In the past year or two, no one has liked the Lakers more than Anthony (other than 20 Second Timeout, of course). Anthony said that Phil Jackson "has never coached a team that has underachieved. That is the ultimate compliment that you can give a coach." He added that Jackson recently told him that this Lakers teams is "eerily similar" to the 1991 Bulls team that won the NBA championship. Anthony has spoken with several other Western Conference coaches and he said that each and every one of them said that they fear how good the Lakers might be this year. Anthony concluded, "I think that the L.A. Lakers can win a championship this year."

Barry disagreed with Anthony, citing Smush Parker's inconsistency and the lack of playoff experience on the roster (other than Kobe Bryant, of course). Anthony countered that the Lakers received valuable playoff experience last year by extending the Phoenix Suns to seven games.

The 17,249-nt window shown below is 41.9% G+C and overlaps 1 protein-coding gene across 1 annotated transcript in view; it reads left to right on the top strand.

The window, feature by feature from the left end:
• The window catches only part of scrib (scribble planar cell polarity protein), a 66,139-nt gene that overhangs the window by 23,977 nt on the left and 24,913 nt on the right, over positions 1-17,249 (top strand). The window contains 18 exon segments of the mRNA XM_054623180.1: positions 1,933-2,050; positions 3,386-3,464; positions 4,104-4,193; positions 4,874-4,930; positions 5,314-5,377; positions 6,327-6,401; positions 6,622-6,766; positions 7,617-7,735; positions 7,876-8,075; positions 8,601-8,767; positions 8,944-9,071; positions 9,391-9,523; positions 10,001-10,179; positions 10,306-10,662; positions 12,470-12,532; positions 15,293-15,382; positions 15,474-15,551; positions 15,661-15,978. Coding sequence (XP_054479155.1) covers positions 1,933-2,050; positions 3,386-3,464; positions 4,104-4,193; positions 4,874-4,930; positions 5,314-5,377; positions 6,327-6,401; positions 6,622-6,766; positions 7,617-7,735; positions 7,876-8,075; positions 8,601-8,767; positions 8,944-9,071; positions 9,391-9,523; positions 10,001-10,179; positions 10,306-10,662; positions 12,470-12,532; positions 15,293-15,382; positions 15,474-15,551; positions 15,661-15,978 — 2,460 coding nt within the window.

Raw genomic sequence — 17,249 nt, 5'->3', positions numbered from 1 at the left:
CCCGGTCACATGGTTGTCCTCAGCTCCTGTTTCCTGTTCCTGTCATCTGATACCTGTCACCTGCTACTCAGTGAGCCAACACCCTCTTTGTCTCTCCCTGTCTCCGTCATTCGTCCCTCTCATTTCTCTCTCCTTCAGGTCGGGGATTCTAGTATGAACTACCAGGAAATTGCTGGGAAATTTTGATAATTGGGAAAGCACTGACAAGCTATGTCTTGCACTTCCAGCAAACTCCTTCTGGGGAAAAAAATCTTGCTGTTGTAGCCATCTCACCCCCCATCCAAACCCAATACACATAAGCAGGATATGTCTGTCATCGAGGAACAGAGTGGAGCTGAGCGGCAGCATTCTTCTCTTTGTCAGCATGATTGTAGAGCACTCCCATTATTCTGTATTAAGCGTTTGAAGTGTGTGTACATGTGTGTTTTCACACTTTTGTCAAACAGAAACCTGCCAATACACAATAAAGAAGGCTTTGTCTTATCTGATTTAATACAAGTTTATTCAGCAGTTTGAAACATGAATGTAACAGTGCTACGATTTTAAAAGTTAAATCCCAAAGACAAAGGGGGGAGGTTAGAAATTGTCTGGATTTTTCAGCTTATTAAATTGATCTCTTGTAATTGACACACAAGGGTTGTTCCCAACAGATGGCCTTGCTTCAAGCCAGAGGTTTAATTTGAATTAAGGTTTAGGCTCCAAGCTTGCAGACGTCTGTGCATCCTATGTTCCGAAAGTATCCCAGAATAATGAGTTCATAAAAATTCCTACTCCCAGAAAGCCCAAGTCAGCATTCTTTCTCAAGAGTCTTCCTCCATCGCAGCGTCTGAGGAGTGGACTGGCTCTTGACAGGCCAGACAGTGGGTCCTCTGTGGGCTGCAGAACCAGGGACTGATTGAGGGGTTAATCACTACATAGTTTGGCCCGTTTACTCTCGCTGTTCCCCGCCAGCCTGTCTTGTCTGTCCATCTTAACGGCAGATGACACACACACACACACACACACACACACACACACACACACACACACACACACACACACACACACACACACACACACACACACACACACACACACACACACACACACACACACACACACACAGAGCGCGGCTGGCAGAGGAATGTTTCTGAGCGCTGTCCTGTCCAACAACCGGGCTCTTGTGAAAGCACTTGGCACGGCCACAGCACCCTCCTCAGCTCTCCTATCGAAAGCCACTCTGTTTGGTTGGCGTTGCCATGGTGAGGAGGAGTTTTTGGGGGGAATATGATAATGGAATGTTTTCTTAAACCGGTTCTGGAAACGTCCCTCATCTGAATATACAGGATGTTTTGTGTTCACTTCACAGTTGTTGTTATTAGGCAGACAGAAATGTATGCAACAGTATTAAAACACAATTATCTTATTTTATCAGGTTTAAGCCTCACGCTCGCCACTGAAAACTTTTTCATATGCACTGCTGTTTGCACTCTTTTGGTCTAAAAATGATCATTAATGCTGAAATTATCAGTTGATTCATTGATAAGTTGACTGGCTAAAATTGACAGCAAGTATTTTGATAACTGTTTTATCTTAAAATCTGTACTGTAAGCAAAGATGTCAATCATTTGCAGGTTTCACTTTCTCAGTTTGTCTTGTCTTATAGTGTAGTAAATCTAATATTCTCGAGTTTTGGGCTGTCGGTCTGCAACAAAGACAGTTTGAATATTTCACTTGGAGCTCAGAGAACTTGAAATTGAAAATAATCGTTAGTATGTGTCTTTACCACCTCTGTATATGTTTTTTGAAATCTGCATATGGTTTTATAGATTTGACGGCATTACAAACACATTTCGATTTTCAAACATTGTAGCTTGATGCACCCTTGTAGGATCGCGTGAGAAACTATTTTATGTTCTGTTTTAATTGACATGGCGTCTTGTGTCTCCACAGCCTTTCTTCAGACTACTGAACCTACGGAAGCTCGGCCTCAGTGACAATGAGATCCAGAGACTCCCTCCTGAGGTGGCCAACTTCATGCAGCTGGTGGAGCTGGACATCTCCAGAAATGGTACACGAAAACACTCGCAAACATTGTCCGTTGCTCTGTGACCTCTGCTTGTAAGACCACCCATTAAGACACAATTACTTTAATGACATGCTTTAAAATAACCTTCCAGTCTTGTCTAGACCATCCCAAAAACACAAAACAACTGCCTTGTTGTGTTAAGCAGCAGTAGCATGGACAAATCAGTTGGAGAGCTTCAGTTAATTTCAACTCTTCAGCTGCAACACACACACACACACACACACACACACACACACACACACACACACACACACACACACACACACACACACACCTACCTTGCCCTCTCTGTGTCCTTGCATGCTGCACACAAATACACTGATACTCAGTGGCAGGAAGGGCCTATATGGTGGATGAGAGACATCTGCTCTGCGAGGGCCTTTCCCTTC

Tuesday was a slow night in the NBA, with only four games on the schedule. One of them involved the Lakers, who raced out to a big lead and hung on to beat the Rockets, 102-94. Houston started out the year 14-6 but McGrady is out indefinitely with back spasms. Last year the Rockets were also a .700 team with McGrady but a .007 team (or pretty close to that) without him. People who downgrade McGrady's impact should look at how poorly Houston does without him even when Yao puts up 26 points like he did against the Lakers. Bryant finished with 23 points, eight rebounds and seven assists but the big news from the game is that Lamar Odom sprained his knee during the first quarter and did not return to action. If these Lakers are the '91 Bulls then Odom is their Scottie Pippen--and one thing that the '91 Bulls avoided were injuries to key players. If Odom has to miss an extended amount of time then Bryant may have to go back to putting up 35 ppg to pick up the slack.

posted by David Friedman @ 11:57 PM



At Wednesday, December 13, 2006 3:13:00 AM, Blogger vednam said...

I am impressed (and surprised) with how good the Lakers have been playing. I think they added some much needed depth during the off-season, Kobe is playing a more team-friendly style, and Odom has become more aggressive and stepped up to become more of a leader. I agree with Anthony that the Lakers can win the title.